Make me understand the way of your precepts,
and I will meditate on your wondrous works.
Psalm 119:27 ESV
Although we discussed the overall structure and content of this verse last week, I found myself this week unable to move on to verse 28. I will meditate on your wondrous works latched itself onto my mind and heart, and I think it is because they very clearly present to us content for biblical meditation. As we have noted, the Psalms in general and this Psalm in particular call us to meditate, but with the increasing popularity of Buddhist meditation today, Christians can easily become confused about what the Bible expects us to do. While Buddhist-influenced meditation and mindfulness are about emptying one’s mind and thoughts, the Bible calls us to meditate upon something, namely, God’s Word. In this way, biblical meditation is like chewing and digesting whatever portions of Scripture that we read. Indeed, as we meditate over this particular line of Psalm 119:27, we find that the psalmist is also calling us to meditate upon God’s wondrous works. To do so, we must still turn to the Scriptures in order to understand what the works of God are, and although there are far too many to discuss in such a short time as this, let us reflect upon two large categories of God’s works: creation and redemption.
As Christians who believe that God is the Creator of heaven and earth and that the heavens are declaring His glory, all of creation around us should be a call for worshiping the Most High. Vast seas and towering mountains declare the power and greatness of God. Hurricanes, earthquakes, and tornadoes remind us how fleeting our “control” over our own lives truly is. Insects, which many of us avoid at all costs, are each more creatively designed than any creature of the human imagination. The limitless combination of flavors in food reminds us that God delights in sustaining us with the pleasures of His creation. While creation is broken by sin, we should be far more in awe of the wonders that God continues to preserve among His created world. Perhaps even more importantly, we must teach our children to do so. For example, my wife and I labor to teach our daughter to eat all of her fruits and vegetables, not merely because they are good for her, but because God made them for us and we should eat God’s provision with thankful hearts. Likewise, the fact that some spiders and snakes are poisonous is not a sufficient reason to hate a portion of God’s work. Dangerous things are not always evil, for indeed God’s providence often leads us “through many dangers, toils, and snares.”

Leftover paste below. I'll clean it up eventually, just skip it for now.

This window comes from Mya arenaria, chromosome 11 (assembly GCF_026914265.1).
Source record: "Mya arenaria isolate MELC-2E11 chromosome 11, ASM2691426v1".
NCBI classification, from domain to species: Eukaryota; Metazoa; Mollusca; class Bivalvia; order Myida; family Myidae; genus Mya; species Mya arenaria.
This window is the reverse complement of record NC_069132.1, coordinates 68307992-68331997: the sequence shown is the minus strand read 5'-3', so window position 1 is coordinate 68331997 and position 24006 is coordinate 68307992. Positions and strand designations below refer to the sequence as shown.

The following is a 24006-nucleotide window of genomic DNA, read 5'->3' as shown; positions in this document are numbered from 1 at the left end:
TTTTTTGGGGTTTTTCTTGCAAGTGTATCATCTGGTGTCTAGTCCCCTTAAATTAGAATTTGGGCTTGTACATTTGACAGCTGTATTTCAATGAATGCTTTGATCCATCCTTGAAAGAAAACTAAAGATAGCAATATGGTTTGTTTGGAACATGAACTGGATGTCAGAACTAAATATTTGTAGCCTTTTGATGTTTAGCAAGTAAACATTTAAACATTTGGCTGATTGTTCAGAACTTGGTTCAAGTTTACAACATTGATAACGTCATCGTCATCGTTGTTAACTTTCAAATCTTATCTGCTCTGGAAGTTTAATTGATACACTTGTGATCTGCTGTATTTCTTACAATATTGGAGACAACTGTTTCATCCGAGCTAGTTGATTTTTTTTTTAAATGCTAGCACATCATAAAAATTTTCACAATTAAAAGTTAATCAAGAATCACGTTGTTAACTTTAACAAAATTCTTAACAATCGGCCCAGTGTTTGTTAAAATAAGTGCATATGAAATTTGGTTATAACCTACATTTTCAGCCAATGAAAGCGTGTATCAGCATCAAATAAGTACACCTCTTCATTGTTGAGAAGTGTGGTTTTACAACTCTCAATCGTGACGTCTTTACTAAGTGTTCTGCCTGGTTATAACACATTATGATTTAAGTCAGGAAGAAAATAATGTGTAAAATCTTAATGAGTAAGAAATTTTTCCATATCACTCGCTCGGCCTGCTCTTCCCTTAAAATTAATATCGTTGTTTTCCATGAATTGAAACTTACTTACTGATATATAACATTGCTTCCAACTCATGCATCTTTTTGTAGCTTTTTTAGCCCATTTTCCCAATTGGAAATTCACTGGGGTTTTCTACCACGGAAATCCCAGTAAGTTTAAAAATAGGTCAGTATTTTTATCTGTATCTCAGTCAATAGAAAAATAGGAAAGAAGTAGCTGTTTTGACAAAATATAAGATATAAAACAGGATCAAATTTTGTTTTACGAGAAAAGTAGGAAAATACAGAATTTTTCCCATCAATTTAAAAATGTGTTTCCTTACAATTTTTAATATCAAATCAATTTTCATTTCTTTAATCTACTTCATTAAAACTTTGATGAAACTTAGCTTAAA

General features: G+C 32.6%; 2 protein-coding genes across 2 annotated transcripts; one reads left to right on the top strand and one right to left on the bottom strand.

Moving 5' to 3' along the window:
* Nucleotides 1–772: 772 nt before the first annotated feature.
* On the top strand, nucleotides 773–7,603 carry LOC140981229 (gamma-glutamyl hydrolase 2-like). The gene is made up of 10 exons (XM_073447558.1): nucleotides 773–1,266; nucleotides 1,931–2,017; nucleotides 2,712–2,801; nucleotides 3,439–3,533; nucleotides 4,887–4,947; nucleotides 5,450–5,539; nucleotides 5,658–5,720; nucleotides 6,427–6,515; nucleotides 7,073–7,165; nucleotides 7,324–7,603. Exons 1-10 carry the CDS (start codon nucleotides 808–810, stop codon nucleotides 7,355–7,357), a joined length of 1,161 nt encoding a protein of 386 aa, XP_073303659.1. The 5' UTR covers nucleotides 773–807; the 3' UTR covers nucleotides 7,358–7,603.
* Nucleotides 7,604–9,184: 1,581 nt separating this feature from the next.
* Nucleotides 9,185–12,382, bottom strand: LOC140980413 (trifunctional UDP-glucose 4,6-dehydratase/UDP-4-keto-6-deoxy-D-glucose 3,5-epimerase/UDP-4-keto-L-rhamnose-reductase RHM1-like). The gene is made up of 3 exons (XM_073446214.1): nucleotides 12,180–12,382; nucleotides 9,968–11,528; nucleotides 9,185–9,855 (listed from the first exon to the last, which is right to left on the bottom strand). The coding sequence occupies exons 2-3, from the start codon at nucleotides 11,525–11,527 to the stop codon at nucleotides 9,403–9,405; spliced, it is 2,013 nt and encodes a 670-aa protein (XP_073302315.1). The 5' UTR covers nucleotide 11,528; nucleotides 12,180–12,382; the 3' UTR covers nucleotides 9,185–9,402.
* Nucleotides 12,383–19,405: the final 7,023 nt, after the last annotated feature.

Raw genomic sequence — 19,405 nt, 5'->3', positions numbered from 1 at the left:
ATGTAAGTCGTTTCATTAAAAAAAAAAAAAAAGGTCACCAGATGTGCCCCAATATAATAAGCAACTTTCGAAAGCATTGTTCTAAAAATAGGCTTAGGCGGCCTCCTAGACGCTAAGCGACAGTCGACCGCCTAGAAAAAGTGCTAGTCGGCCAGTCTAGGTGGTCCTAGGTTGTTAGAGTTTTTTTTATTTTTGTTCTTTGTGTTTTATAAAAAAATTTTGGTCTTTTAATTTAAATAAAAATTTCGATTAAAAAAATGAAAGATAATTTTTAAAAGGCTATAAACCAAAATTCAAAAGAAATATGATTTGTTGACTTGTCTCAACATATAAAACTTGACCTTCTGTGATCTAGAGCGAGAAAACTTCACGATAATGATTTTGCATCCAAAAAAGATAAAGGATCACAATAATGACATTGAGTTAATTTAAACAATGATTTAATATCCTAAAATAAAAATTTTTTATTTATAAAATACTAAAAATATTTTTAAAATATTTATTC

Yet creation does also point us to God’s wondrous work of redemption, for through our sin (since humans were given dominion over the earth) all of creation has been marred by sin. As happy as I am to have the trust of my dog that allows me to pet her belly and throat, the dread that most animals now display while in our presence is constant reminder that something has gone terribly wrong. Yet the pollution and chaos within our hearts is much greater than that which is all about us. We are a sinful people, a people who refuse to give thanks to God for His incalculable, daily blessings. We are in need of redemption, and this brings us to God’s most wonderful work. He has redeemed us of our sins by entering into His own creation, by becoming one of us and dying in our place. Jesus, the uncreated Word of God, united Himself to humanity and, although He did not sin, took all of our sin upon His shoulders, carrying our burden of guilt and judgment all the way to the cross. Upon those planks of wood, He met the torments of the ones He came to save, but He also faced the full wrath of the Father, which ought to have been poured out upon us. Our Lord died for us, yet He also rose to life again for us as the Forgiver of sin. And while our sin brought death into the world, His resurrection is the firstfruit of the coming resurrection during which God will created an all new heavens and earth for us to dwell upon for all eternity in the presence of Christ. This is truly the good news, the marvelous work of our God!
Brothers and sisters, meditate upon these things.